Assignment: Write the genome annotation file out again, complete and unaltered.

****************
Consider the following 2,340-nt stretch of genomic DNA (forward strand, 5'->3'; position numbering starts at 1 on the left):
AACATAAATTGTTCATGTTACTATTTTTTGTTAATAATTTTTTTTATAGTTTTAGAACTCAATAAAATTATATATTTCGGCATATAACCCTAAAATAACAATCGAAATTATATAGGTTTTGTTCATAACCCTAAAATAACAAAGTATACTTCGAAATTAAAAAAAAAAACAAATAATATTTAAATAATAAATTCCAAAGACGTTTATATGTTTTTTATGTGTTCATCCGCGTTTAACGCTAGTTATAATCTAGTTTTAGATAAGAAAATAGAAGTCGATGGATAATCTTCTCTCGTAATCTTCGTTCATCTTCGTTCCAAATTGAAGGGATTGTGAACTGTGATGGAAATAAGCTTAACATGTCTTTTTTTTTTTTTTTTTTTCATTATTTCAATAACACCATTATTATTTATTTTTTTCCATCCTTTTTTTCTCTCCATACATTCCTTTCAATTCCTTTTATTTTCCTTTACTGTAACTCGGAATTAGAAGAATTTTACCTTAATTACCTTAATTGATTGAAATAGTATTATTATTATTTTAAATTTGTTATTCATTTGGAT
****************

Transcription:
Consider the following 2,340-nt stretch of genomic DNA (forward strand, 5'->3'; position numbering starts at 1 on the left):
AACATAAATTGTTCATGTTACTATTTTTTGTTAATAATTTTTTTTATAGTTTTAGAACTCAATAAAATTATATATTTCGGCATATAACCCTAAAATAACAATCGAAATTATATAGGTTTTGTTCATAACCCTAAAATAACAAAGTATACTTCGAAATTAAAAAAAAAAACAAATAATATTTAAATAATAAATTCCAAAGACGTTTATATGTTTTTTATGTGTTCATCCGCGTTTAACGCTAGTTATAATCTAGTTTTAGATAAGAAAATAGAAGTCGATGGATAATCTTCTCTCGTAATCTTCGTTCATCTTCGTTCCAAATTGAAGGGATTGTGAACTGTGATGGAAATAAGCTTAACATGTCTTTTTTTTTTTTTTTTTTTCATTATTTCAATAACACCATTATTATTTATTTTTTTCCATCCTTTTTTTCTCTCCATACATTCCTTTCAATTCCTTTTATTTTCCTTTACTGTAACTCGGAATTAGAAGAATTTTACCTTAATTACCTTAATTGATTGAAATAGTATTATTATTATTTTAAATTTGTTATTCATTTGGAT